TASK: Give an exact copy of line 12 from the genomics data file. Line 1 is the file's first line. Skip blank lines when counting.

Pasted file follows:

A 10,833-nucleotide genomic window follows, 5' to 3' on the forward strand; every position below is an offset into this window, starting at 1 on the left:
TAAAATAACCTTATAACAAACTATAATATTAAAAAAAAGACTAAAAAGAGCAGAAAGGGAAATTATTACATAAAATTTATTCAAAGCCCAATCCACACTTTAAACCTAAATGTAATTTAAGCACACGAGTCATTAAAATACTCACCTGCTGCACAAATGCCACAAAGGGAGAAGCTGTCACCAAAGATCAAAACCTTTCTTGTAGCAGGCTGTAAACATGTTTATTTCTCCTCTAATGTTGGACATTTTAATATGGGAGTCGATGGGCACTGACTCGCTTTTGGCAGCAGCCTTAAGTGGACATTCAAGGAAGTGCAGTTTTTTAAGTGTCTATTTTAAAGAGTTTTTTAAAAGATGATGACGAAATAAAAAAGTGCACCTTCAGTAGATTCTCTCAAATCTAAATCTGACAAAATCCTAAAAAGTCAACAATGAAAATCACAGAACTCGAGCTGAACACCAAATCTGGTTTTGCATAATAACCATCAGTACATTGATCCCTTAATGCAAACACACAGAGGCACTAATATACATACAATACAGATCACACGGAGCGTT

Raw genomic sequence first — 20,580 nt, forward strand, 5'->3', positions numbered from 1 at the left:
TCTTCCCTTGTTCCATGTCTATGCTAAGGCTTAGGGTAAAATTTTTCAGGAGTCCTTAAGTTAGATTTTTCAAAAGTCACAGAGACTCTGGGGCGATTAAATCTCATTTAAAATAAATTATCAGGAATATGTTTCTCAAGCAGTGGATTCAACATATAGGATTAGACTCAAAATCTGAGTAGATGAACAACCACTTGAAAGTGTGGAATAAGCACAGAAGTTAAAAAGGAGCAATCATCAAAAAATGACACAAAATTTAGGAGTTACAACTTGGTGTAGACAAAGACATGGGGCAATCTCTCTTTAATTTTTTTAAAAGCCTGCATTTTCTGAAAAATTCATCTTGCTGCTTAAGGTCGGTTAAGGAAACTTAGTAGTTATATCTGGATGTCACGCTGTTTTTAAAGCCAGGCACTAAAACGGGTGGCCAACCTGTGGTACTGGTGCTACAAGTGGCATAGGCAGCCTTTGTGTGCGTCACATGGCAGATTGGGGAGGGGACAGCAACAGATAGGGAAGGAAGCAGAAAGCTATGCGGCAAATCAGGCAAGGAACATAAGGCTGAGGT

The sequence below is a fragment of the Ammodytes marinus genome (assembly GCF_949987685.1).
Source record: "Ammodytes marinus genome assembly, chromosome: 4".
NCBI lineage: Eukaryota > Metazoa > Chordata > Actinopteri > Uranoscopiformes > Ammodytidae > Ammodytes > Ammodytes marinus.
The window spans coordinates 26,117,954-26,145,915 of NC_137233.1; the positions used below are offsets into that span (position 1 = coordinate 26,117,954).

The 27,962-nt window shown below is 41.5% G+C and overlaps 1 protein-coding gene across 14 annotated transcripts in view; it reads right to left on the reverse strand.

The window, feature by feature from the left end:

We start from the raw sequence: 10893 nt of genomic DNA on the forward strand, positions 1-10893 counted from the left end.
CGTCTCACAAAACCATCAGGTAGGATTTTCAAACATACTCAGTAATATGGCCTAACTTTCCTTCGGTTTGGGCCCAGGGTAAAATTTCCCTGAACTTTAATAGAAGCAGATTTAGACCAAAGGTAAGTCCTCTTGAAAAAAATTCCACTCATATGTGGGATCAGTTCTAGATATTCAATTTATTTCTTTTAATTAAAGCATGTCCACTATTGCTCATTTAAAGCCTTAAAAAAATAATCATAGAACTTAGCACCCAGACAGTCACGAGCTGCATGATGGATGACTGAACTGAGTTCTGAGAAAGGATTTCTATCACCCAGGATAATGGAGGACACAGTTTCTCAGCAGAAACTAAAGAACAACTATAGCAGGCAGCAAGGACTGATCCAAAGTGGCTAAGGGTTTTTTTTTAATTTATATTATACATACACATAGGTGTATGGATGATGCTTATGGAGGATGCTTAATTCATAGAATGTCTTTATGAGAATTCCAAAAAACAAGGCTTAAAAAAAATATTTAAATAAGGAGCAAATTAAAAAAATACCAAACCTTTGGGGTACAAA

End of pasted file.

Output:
CGTCTCACAAAACCATCAGGTAGGATTTTCAAACATACTCAGTAATATGGCCTAACTTTCCTTCGGTTTGGGCCCAGGGTAAAATTTCCCTGAACTTTAATAGAAGCAGATTTAGACCAAAGGTAAGTCCTCTTGAAAAAAATTCCACTCATATGTGGGATCAGTTCTAGATATTCAATTTATTTCTTTTAATTAAAGCATGTCCACTATTGCTCATTTAAAGCCTTAAAAAAATAATCATAGAACTTAGCACCCAGACAGTCACGAGCTGCATGATGGATGACTGAACTGAGTTCTGAGAAAGGATTTCTATCACCCAGGATAATGGAGGACACAGTTTCTCAGCAGAAACTAAAGAACAACTATAGCAGGCAGCAAGGACTGATCCAAAGTGGCTAAGGGTTTTTTTTTAATTTATATTATACATACACATAGGTGTATGGATGATGCTTATGGAGGATGCTTAATTCATAGAATGTCTTTATGAGAATTCCAAAAAACAAGGCTTAAAAAAAATATTTAAATAAGGAGCAAATTAAAAAAATACCAAACCTTTGGGGTACAAA